Photo Credits: Alexandre Mercattaf, Andy Chen, Lawson Spencer, Elias Bennett, Leslie Lok, Jiayi Xing

Residential Building and Residential Bridge at Yuzhong District

Under the Highway Bridge, Jiulongpo District and Visiting Rural Residential Community, Chiqikou, Shapingba District

Aerial view of Jialing River: Dongshuimen Bridge, and Yangtze River Cable Car

Under the Highway Bridge, Juilongo District and Building under City's infrastructure, Yuzhong Disctrict

Infrastructure at Rural Village in City, Ciqikou, Shapingba District, and Farmland vs. City Construction, Ciqikou, Shapingba District

Rooftop of Residential Buildings, Nanan District, and Visiting Residential Light Rail, Lizba, Yuzhong District

Fabric Market, Yuzhong District and A Boy Standing in front of the Window, Yuzhong District

Visiting Rural Residential Community, Ciqikou, Shapingda District and Manual Workers going upstairs at Chaotian Men Wharf, Yuzhong District

Student at riverbank in Nanan District


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TES

THE NEW AGRONOMY

AGRICULTURAL TRANSITIONS IN CHONGQING AND BEYOND
Cait McCarthy
This project explores the agricultural transition in China from rural to urban, collective to corporate, and manual to digital. The installation maps these transformations and their spatial implications across territories.  

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TES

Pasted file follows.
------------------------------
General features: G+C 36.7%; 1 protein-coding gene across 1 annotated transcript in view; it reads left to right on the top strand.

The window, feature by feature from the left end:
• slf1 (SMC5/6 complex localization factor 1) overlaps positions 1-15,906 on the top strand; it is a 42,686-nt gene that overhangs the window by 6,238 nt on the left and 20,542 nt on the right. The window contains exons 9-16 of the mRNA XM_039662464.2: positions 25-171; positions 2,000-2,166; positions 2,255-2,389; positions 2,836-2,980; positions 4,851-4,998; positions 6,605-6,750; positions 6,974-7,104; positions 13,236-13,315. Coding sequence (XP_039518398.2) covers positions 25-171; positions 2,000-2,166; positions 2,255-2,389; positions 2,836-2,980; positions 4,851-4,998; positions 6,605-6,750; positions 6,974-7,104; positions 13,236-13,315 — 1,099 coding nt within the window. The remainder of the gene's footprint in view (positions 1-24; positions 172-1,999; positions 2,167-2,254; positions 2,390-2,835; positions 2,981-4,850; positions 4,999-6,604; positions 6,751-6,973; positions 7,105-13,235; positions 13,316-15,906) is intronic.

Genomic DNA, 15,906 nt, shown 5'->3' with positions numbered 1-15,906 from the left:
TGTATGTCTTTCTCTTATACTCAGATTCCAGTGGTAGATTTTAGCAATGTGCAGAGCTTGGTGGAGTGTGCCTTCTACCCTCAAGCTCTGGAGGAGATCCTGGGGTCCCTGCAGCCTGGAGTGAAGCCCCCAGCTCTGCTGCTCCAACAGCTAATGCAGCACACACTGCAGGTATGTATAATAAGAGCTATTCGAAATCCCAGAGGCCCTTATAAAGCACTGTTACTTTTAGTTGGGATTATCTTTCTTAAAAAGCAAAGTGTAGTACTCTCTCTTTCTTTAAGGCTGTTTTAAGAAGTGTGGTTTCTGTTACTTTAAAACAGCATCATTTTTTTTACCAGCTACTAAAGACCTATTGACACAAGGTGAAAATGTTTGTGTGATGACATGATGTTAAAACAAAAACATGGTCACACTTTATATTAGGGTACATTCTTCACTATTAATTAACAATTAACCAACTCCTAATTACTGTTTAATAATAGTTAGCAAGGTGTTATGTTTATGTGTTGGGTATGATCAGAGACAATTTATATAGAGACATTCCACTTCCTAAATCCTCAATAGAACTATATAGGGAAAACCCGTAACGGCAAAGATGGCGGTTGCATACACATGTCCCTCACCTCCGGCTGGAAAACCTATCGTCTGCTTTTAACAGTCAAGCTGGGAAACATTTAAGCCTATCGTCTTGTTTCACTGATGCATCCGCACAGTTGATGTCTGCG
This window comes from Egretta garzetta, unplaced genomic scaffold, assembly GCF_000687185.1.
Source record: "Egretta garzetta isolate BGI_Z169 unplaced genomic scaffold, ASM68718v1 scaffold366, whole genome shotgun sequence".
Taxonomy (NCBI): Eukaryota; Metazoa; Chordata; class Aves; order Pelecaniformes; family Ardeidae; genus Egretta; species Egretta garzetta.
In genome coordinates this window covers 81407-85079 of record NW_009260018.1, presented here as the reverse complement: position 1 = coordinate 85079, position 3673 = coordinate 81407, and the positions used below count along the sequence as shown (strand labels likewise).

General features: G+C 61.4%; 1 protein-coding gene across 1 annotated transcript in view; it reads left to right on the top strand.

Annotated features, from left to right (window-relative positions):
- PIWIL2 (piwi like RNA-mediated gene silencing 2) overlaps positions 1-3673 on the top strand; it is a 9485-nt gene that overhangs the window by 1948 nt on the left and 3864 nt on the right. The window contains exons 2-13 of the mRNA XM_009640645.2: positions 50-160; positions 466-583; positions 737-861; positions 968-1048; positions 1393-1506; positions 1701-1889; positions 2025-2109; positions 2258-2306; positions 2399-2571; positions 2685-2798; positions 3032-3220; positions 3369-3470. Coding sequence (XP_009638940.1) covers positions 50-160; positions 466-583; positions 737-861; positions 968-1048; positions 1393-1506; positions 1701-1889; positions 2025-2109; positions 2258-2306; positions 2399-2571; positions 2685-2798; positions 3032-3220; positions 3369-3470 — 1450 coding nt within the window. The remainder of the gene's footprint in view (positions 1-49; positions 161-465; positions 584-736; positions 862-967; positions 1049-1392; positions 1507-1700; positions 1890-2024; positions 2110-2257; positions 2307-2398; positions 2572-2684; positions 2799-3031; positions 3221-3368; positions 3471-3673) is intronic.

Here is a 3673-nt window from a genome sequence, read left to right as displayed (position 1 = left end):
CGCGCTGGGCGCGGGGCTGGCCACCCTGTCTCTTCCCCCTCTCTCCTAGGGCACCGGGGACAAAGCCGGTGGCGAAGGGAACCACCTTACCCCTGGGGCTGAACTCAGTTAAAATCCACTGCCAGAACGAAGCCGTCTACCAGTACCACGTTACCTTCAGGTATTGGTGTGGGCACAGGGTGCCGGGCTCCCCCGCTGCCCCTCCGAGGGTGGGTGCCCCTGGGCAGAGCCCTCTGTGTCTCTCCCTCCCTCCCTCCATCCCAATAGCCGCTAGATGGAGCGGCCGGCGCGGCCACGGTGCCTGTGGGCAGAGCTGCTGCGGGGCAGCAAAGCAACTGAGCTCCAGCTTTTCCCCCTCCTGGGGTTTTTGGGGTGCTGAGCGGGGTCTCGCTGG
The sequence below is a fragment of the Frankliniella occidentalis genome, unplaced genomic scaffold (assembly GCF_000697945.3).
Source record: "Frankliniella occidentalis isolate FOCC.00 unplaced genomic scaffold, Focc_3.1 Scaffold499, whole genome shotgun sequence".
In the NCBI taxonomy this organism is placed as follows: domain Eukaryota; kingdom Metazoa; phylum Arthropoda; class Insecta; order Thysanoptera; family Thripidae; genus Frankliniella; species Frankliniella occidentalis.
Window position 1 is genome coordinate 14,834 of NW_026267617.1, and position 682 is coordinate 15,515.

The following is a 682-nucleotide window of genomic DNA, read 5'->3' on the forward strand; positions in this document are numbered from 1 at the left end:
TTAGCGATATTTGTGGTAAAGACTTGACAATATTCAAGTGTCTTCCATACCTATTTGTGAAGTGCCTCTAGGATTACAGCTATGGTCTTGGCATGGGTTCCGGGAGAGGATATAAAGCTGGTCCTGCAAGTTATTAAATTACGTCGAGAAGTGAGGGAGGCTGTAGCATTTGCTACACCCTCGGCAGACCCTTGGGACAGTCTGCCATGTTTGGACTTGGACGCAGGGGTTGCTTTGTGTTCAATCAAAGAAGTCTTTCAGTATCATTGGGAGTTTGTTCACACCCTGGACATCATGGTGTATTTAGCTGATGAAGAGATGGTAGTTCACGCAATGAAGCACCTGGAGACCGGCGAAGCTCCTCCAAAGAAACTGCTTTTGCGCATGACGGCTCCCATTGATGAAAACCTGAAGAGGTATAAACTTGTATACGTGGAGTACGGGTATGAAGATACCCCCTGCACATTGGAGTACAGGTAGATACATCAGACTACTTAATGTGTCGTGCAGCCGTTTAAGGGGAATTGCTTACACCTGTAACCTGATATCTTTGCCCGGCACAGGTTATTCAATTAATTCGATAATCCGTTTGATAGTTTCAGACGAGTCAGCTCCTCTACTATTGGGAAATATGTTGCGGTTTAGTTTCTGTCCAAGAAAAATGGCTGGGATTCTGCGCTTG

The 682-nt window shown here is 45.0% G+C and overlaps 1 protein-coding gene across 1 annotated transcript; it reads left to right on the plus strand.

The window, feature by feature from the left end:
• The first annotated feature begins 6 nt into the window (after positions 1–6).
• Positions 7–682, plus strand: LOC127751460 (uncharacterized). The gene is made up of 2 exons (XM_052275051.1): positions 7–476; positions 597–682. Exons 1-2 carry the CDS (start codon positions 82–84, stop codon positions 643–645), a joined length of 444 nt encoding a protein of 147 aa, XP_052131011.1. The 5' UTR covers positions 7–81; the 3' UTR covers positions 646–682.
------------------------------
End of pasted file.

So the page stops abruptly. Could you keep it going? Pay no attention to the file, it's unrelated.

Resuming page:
The New Agronomy

The New Agronomy

The New Agronomy


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To lean on the mountain and to eat from it

"TO LEAN ON THE MOUNTAIN AND TO EAT FROM IT"

Xinyu Guan, and Jordan Young
This project reimagines a hyper urban utopia in which the phrase “to lean on the mountain, and to eat from it” is amplified. Metaphorically, the mountain is being eaten – eroded, displace, and removed – as the chaotic, ad hoc urban networks lean on the remaining fragments of the mountain. While the mountain itself loses its legibility, it exists as a new landscape of architectural, infrastructural, and pedestrian networks.   

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To lean on the mountain and to eat from it

To lean on the mountain and to eat from it

To lean on the mountain and to eat from it

To lean on the mountain and to eat from it


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Zones in Flux

ZONES IN FLUX

SPATIAL LIMINALITY IN CHONGQING
Astara Light and Molly Ma
This project visually represents spatial liminalities through drawings and texture studies to physically mimic or replicate the friction and shifting where these zones meet. The materiality and textures surrounding these activities that occur reflect individual and collective activities located at the boundaries and seems of the “in between”.   

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Zones in Flux

Zones in Flux

Zones in Flux